Costa Rican People
The estimated population of Costa Rica is about 4 million, of which more than 60% live in the central highlands.The population growth rate is about 2% and the infant mortality is 13 per 1000 births. With a population density of over 70 people per square kilometer, Costa Rica ranks third most densely populated in Central America. As a result of successive waves of Spanish colonizers, only 2% of the current population of Costa Rica is of indigenous descent. Of these, over 60% are protected within the Reserva de la Biosfera la Amistad, a designated world heritage site encompassing about 250,000 hectares across southeastern Costa Rica and northwestern Panamá.
Several indigenous groups have managed to maintain their culture through geographic isolation and government protection including: the Bribri from the Talamanca area, the Guayami near the border with Panamá, the Borucas in southern Puntarenas province and the Miskitos of mixed African and indigenous blood on the southern Caribbean coast. The Indigenous Bill of 1977 granted the eight native tribes rights to self-government on their lands. However, they only received citizenship in 1992 and the right to vote in 1994. 1% of the population is of Asian decent (mostly Chinese) and another 2% is black, mostly confined to the Caribbean coast near Limón. This unique sub-culture is descended from Jamaicans who were brought over to construct the railway spanning the country in the late 1800s.
The principle language is Spanish, although many black caribeños still speak a dialect of Caribbean English brought over from Jamaica. We highly recommend purchasing a Spanish phrasebook or taking some introductory courses before visiting. This background knowledge in the language will greatly enhance your experience on because it will allow you to make friends wherever you go. Adding to the cultural diversity of the country is a small Italian community in San Vito in the south, Quakers in Monteverde and Jewish communities in the larger cities. Also, more than 35,000 U.S. retirees, who prefer the warm climate and tranquilo attitude of the people, have settled in Escazú, Santa Ana and Alajuela in recent decades. Since the start of political and economic instability in the 1980s, more than 250,000 Nicaraguans have sought work and residence in Costa Rica.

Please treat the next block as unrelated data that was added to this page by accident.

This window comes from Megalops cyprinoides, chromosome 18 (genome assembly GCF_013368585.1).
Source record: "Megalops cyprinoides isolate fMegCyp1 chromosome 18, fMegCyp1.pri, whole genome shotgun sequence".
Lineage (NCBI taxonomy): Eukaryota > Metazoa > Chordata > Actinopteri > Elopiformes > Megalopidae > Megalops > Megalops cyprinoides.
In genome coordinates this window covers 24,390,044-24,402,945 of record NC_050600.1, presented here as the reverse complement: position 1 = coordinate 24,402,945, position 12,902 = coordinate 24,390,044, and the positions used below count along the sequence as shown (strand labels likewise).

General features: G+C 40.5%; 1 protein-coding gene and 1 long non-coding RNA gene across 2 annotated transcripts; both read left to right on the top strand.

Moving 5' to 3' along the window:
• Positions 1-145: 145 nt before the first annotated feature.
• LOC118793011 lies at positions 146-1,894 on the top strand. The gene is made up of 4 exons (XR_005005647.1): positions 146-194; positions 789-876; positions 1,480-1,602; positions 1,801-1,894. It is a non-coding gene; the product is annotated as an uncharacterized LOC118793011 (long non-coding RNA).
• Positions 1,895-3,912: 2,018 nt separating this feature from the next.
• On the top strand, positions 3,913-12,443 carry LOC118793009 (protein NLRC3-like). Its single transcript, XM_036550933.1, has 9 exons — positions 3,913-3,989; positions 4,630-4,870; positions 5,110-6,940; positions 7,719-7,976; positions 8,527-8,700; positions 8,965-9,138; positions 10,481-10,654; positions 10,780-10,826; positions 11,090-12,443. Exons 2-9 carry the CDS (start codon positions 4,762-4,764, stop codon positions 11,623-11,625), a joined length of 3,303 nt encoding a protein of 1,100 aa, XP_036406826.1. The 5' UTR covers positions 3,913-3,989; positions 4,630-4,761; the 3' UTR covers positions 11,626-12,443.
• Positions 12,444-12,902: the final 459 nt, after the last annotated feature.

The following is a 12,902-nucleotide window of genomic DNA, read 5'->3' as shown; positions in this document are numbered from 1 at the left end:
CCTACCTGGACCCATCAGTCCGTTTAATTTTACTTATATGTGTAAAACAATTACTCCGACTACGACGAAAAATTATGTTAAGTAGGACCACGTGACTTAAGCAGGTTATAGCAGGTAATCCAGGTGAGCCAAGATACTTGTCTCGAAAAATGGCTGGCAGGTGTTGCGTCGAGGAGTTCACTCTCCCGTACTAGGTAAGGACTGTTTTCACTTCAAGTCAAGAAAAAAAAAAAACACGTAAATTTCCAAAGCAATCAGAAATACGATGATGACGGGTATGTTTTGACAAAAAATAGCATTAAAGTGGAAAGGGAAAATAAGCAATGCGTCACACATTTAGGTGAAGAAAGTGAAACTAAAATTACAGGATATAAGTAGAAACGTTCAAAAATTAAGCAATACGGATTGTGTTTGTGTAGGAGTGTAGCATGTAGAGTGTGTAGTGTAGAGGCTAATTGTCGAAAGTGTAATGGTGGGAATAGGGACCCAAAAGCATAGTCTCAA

Costa Ricans are unique among Central Americans and they are proud of it. Perhaps this evolved over years
of isolation in the central highland settlements (indeed, Costa Ricans were not aware of their independence for a full month after it was granted). Their customs, education and standard of living are on par with European countries. Although “Costa Rican” is costariquense (coh-stah-ree-KEN-say) in Spanish, the people like to refer to themselves as tico / a, referring to the use of the diminutive in the language. Adding -ito / a to the end of a noun is a cute or affectionate way of saying it. In general, Costa Ricans are very friendly, non-confrontational and hospitable. They are curious about the language and customs of foreign visitors and eager to help them find their way around their country.
Costa Rican society is relatively conservative and this is reflected in their often reserved behavior. Making a good impression is particularly important, so people from rural communities, for example, dress up to go into town. Although many young women in the cities wear tight clothing, it is not revealing. Almost everybody wears long pants (especially jeans), even in the muggy Caribbean lowlands, but skimpy bathing wear is acceptable on the beach. With the exception of the occasional Guanacaste horseman, fashion and hairstyles largely reflect Western popular culture. Courtesy is very important to ticos. They are very polite and attentive. It is traditional for men to shake hands upon greeting and for women and mixed-gender encounters, a kiss on the right cheek.
Ticos are sensitive people, but are very understanding when dealing with people who are unfamiliar with the language and customs. However, they openly refer to friends or even perfect stranger as chino / a if s/he has slightly narrow eyes, gordo / a (fat) if s/he is slightly overweight and negro / a (black) if s/he has slightly dark skin. Do not be offended; these are used as handy nicknames, especially useful to distinguish two people with the same first name.